OKLAHOMA CITY (AP) - Despite a pair of U.S. Senate races, last week's primary election in Oklahoma had a tiny turnout, but the runoff election will be even smaller, with only five legislative contests to be determined.

The Aug. 26 runoff will cost the state between $65,000 and $80,000, estimates Mike Clingman, state Election Board secretary. He said the cost will range from about $12,000 to $14,000 in each legislative district involved.

Oklahoma is among less than a dozen states that still have runoffs. Most of them are in the Sunbelt, including bordering Texas. Arkansas also has runoffs, but has amended its laws to allow for “instant” runoffs for overseas voters.

“The trend has been to abandon runoffs or either have so-called instant runoffs (especially in local elections), Clingman said.

An instant runoff refers to a system where winners can be instantly chosen in a close contest because voters are asked to list their first, second and third choices for a particular office.

Critics of that system say it is confusing to some voters. Clingman said in some systems, it is technically possible that the person who got the highest number of first-place votes the first time around might not wind up winning.

There has been no big move to get rid of Oklahoma's runoff system, but Clingman said he would not mind seeing it abandoned because it causes so many headaches for election officials.

“From an election administrator's perspective, it is tough because of the four-week period you have to put on an election. It is impossible to get ballots printed and overseas in such a brief time span.”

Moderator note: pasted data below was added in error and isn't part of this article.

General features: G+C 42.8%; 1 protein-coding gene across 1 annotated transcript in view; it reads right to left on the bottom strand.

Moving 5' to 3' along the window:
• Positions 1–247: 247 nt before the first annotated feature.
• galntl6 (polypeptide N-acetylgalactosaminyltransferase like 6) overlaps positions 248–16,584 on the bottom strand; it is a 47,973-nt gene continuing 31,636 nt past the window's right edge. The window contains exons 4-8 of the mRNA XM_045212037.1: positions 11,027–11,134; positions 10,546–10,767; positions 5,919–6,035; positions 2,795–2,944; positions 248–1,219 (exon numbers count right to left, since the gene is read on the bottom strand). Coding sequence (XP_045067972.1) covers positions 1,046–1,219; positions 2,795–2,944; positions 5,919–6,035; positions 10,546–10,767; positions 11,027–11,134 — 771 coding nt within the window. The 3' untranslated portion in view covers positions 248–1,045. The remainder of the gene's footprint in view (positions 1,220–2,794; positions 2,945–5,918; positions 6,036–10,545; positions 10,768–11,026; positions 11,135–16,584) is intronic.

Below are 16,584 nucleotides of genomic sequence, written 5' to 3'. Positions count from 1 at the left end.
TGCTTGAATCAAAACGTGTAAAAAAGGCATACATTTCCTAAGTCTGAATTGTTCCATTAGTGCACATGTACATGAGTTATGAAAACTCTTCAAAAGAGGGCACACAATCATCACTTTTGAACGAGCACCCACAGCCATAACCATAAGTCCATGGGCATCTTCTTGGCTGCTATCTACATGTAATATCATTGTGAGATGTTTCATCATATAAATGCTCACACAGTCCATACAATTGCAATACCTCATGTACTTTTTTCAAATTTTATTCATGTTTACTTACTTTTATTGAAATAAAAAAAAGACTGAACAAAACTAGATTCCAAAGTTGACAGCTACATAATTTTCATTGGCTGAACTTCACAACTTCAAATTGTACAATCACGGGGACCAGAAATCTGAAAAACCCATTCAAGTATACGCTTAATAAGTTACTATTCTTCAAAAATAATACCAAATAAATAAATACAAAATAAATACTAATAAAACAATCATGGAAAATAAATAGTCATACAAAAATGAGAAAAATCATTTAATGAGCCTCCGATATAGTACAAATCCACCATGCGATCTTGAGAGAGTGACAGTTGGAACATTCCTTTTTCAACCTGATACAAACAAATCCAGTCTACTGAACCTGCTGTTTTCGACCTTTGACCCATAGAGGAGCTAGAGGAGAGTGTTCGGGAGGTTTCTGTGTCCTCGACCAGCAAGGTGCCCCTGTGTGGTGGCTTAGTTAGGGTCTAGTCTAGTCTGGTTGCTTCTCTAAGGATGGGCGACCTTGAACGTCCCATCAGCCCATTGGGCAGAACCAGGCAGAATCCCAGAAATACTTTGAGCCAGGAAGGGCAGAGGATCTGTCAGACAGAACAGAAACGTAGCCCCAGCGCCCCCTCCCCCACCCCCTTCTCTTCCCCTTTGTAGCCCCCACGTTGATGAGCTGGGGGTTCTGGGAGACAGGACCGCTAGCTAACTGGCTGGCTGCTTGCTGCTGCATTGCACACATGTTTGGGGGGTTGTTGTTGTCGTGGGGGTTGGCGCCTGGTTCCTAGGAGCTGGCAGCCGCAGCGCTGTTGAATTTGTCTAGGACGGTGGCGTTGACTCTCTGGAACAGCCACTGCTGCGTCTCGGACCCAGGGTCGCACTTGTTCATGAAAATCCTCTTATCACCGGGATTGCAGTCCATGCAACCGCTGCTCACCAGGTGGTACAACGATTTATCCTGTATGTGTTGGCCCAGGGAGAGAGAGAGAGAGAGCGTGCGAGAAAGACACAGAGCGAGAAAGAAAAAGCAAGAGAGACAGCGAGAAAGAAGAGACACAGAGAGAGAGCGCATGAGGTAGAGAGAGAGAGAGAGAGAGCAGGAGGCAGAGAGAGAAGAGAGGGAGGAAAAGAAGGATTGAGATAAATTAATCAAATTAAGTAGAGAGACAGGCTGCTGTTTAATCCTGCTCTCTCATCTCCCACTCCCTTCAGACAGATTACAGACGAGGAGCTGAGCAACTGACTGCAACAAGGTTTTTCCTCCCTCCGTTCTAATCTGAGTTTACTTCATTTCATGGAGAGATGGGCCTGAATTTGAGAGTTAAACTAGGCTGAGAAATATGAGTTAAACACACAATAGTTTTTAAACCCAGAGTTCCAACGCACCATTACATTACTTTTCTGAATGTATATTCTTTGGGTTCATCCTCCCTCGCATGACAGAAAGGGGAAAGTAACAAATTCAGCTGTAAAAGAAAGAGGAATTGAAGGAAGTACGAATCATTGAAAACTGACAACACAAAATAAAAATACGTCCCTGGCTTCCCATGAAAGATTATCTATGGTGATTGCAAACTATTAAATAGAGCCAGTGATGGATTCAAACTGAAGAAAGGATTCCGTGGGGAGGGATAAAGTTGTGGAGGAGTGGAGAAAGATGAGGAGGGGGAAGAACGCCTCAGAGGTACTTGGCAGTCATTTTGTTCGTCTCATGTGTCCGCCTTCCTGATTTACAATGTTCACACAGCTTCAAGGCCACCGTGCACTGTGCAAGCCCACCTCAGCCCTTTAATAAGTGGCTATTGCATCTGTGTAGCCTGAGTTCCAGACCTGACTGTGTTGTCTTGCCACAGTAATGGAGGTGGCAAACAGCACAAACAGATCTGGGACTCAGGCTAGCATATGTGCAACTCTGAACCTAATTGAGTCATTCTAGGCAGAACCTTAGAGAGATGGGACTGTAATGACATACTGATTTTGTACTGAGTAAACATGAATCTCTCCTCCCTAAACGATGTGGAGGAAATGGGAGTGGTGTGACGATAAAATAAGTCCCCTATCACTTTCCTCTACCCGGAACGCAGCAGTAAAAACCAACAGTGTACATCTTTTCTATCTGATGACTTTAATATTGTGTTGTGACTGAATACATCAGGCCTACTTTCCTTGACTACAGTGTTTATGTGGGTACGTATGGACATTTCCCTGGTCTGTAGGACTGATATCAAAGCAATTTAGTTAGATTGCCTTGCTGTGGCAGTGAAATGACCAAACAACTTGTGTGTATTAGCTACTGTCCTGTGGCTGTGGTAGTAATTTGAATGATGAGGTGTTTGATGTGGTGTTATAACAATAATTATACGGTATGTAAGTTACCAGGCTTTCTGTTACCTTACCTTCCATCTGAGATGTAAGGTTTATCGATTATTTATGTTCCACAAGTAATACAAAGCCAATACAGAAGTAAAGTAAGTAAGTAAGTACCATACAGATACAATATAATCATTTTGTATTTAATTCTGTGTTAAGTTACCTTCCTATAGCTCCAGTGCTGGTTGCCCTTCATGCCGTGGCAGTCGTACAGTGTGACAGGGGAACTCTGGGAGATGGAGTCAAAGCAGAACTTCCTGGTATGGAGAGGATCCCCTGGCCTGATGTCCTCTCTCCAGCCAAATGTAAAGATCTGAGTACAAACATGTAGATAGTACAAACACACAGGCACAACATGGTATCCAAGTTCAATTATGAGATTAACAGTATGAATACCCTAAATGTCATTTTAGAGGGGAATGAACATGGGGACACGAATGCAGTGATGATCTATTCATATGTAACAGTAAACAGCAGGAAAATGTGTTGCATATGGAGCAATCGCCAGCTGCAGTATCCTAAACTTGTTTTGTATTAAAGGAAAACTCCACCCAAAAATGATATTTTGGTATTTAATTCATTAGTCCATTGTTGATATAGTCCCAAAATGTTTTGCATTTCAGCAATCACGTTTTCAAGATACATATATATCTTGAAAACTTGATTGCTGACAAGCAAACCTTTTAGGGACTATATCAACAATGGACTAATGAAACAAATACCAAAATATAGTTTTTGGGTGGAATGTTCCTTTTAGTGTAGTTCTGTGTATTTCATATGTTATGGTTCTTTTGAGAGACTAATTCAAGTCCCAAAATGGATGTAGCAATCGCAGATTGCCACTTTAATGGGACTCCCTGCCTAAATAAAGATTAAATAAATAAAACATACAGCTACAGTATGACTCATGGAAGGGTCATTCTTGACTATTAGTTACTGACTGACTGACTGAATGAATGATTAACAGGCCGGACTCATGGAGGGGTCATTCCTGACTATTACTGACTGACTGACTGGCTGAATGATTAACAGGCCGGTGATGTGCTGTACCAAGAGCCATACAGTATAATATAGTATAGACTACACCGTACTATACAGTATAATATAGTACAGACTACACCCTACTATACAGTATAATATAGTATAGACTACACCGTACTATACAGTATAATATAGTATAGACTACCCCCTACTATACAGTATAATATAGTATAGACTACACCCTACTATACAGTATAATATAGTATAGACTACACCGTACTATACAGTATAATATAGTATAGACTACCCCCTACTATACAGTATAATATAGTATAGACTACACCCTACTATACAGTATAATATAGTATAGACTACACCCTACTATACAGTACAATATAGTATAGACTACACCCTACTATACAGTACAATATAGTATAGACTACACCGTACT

Under pressure from a federal lawsuit, state election laws were changed so the ballots of members of the Armed Services could be counted in races for the U.S. House, Senate and for president. That results in a delay in certification of federal election returns.

The Oklahoma runoff system was abandoned at one time in the state's history, but was revived in the 1940s, Clingman said.

“I think, obviously at some point, somebody did not like who won and they put it back in,” he said.

Without a runoff system, some of Oklahoma's most famous politicians may never have achieved the popularity they enjoyed.

Democrat David Boren, former governor and U.S. senator, finished second in the primary in his first race for the House of Representatives. He won in a runoff.

In his race for governor in 1974, Boren came back from second place in the primary to upset the late Clem McSpadden for the nomination. Boren is now University of Oklahoma president.

In more recent times, Brad Henry got only 28 percent of the vote as he finished second to businessman Vince Orza in the four-candidate 2002 Democratic primary for governor.

Henry defeated Orza in the runoff and upset Republican Steve Largent in the general election. In 2006, Henry got 86 percent against the Republican nominee to win re-election.

Less than 329,000 voters showed up for Oklahoma's primary election this year, about 18 percent of the 1.8 million Republicans and Democrats eligible to vote.

Clingman says you have to go all the way back to 1944 to have such a low vote in a presidential year when there was a U.S. Senate primary. It was the lowest vote total in a primary since 1952, when a Corporation Commission race topped the ticket.

After lackluster Senate primaries this year, incumbent Republican Jim Inhofe and Democrat Andrew Rice advanced to the Nov. 4 general election.